Home > Uncategorized > Sale of Miami Condo Collapse Beachfront Land Shines Light On NJ’s “Rebuild Madness”

Sale of Miami Condo Collapse Beachfront Land Shines Light On NJ’s “Rebuild Madness”

Billionaire Real Estate Firm To Purchase Land For More Than $120 Million

Judge Using Revenue For Victims Compensation To Create Future Victims

“The capitalists will sell us the rope with which we will hang them” ~~~ Marx/Lenin

Part One of Two

Part One today will briefly update the status and explore the possible causes of the deadly Miami condominium collapse last year.

Part Two will then explore the implications for NJ.

I)  Beachfront Land For Sale

The beachfront land at the site of last year’s deadly condo collapse in Miami, where 98 people died, will be sold at auction on May 24. 

The land sale was approved by a local Florida Judge

Despite some opposition to the sale, the court will use the money to compensate the owners of the 136 apartments destroyed and the families affected by the Champlain Towers South Tragedy.

Billionaire Hussain Sajwani, of the Dubai-based DAMAC Properties, bid $120 million to purchase the oceanside property at 8777 Collins Ave.

The revenue from the land sale is part of a $997 million settlement to compensate victims’ families.

Of course, the NYT makes no mention of the perversity of a settlement that compensates innocent victims by creating future victims.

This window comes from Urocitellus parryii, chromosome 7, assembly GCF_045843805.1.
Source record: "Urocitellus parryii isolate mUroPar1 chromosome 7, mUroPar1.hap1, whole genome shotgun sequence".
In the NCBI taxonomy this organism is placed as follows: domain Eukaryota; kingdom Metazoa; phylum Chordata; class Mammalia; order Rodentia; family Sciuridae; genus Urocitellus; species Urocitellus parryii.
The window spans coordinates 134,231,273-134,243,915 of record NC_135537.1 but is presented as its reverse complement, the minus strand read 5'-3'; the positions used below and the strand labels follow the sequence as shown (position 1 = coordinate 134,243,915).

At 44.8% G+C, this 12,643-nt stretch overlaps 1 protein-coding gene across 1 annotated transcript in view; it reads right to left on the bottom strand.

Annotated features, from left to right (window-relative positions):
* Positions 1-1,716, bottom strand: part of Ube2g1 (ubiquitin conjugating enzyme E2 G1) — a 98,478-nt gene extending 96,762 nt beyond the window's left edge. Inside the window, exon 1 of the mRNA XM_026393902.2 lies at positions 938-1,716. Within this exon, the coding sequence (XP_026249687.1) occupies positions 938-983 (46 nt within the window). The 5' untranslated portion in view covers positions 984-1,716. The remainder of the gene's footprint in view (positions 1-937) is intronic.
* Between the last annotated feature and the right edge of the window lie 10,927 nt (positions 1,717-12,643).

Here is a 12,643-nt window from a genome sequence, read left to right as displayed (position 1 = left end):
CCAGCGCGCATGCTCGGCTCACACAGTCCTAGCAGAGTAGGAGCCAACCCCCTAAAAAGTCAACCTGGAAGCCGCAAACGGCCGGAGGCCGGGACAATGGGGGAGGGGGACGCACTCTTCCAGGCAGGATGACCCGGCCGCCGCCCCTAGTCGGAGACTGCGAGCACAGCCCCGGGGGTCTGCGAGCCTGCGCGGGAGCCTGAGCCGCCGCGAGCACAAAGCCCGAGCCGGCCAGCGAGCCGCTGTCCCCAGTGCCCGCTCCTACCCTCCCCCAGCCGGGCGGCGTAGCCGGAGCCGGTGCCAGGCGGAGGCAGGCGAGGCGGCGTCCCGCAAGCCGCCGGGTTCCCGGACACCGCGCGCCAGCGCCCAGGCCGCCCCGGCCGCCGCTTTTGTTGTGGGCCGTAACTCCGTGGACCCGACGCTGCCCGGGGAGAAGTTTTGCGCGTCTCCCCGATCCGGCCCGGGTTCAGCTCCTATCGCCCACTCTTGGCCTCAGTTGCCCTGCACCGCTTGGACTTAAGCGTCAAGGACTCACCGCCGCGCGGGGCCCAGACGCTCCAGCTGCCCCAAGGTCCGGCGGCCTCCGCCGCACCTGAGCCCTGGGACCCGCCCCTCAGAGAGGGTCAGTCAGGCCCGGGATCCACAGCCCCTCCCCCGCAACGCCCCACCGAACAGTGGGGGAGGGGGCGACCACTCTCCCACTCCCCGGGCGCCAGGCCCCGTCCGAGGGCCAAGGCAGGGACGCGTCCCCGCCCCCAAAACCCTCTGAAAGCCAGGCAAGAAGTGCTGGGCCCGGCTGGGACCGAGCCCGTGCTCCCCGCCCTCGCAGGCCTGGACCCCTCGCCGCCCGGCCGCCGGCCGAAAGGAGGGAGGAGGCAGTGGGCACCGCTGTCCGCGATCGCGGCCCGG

The settlement will do this in at least 2 ways directly: 1) by selling the land – unconditionally – to a developer who will build another condo that will collapse or be inundated by rising seas, creating future victims; and 2) by releasing condo owners from any liability for negligence, which sends a perverse message to other condo owners that they can neglect maintenance and coastal risks with impunity, again creating more future victims. There are additional major flaws of a settlement before the accident investigation is complete, causes are known and reforms are enacted. Surely, responsible corporations and public officials have gotten off the hook and will not be held accountable, again leading to even more future victims.

II) Will Redevelopment Occur Before Accident Investigation Completed and Causes Are Known?

Lost in all the money are the facts that, as the NY Times parenthetically notes (I think they call this “burying the lede”):

The National Institute of Standards and Technology is still investigating what caused the 13-story, 135-unit building to partially crumble in the middle of the night, a review that could take years. […]

As part of their earlier settlement, the condo owners were released from any liability for negligence in the building’s maintenance. Under Florida law, they could have been sued for up to the value of their units.

Hey, it could be worse: the Florida legislature could – just like NY and NJ did in providing immunity from COVID liability to nursing homes – simply pass a law waiving liability for all beachfront property.

But I want to focus briefly on the property sale to a billionaire real estate developer, who surely isn’t spending at least $120 million for 1.88 acres of beachfront property to create bird habitat.

Obviously, he will seek to build another high rise condo there.

It is insane to rebuild on that site, especially before the investigation of the cause of collapse is complete and the cause is known.